Anti-virus manufacturers are failing to keep up with malware creators, a leading IT security expert argued in a recently published paper.
Eugene Kaspersky, head of virus research at the Massachusetts-based Kaspersky Lab, said in "The Contemporary Antivirus Industry and its Problems" that software companies are on the losing end of the "virus arms race" against new malware.
Calling the internet "a breeding ground for criminal activity,'' Kaspersky estimated that hundreds of hacker groups are stealing hundreds of millions of dollars from PC users each year. Yet, anti-virus vendors are not keeping up, he said.
"Unfortunately, there are relatively few products available in shops or on the internet that offer even close to 100-percent protection," Kaspersky said in the piece, published late last year on his Viruslist.com website.
"The majority of products are unable even to guarantee 90 percent protection," he said, noting that his lab receives between 200 and 300 new samples each day.
Amrit Williams, research director for Gartner, agreed with Kaspersky that financially-motivated cybercrimes are jumping dramatically. But the solution lies not only in anti-virus capabilities, Williams said.
For full protection, desktop users require an integrated product that contains four pieces: anti-virus software, anti-spyware tools, host-based intrusion prevention and personal firewalls, Williams said.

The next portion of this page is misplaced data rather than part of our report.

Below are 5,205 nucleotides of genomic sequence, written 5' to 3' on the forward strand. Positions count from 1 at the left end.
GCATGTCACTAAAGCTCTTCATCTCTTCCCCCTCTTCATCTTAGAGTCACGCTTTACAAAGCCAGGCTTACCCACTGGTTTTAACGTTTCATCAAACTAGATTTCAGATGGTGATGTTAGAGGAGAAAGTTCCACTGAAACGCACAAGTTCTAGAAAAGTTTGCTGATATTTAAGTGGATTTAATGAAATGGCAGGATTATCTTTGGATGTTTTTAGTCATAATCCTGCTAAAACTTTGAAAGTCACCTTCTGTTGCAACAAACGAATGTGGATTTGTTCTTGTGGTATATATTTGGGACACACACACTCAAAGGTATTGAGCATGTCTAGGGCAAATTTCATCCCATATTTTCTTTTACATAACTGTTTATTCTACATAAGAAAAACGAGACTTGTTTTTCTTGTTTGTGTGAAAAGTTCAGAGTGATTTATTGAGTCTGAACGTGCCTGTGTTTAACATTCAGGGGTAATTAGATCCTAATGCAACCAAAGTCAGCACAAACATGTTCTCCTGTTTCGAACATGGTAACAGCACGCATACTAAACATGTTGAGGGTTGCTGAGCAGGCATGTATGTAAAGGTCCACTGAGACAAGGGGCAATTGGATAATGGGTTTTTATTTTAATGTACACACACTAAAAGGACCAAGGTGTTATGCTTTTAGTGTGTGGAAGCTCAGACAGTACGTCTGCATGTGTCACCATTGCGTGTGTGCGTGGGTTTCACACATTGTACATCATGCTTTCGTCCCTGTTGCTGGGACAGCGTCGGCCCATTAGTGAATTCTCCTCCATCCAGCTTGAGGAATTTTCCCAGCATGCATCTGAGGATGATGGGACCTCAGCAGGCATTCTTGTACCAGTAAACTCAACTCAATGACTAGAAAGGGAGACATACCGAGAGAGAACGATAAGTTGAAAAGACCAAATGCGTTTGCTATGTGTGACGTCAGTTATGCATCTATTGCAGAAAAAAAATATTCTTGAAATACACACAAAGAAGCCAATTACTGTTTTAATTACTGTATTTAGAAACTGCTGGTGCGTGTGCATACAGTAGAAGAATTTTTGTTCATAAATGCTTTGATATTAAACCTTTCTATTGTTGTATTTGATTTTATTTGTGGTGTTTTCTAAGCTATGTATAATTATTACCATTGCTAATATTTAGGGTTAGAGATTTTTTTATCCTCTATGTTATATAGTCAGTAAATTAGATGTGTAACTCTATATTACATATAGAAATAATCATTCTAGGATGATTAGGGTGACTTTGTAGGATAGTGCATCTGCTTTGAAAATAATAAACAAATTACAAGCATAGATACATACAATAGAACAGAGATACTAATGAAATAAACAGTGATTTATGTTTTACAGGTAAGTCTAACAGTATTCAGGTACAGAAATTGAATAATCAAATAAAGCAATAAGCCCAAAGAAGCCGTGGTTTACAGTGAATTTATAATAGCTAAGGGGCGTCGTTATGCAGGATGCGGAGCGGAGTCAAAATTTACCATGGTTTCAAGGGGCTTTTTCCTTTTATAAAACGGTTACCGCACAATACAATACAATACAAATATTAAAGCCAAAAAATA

Still, Kaspersky's analysis provided an in-depth overview of what faces the anti-virus industry and may serve as a wake-up call, says Shane Coursen, a senior technical consultant with Kaspersky Lab.
"There's nothing really revolutionary in Eugene's document," Coursen said. "It's a refreshing and honest look at what we're up against now. I think Eugene might be trying to rally the troops: 'This is what we're looking at in the future. Let's get our thinking caps on.'"
While Kaspersky offered no concrete recommendations for users, Coursen said they "can avoid most threats simply by following the best known practices of the day.
Individuals should be wary of opening unexpected emails and downloading material from an unknown source, he said.
"Policies need to be established inside companies," Coursen said.
But the industry may always be one step behind the criminal mind, Williams warned.
"The anti-virus vendors are slow to adapt," he says. "The technology always lags behind threats."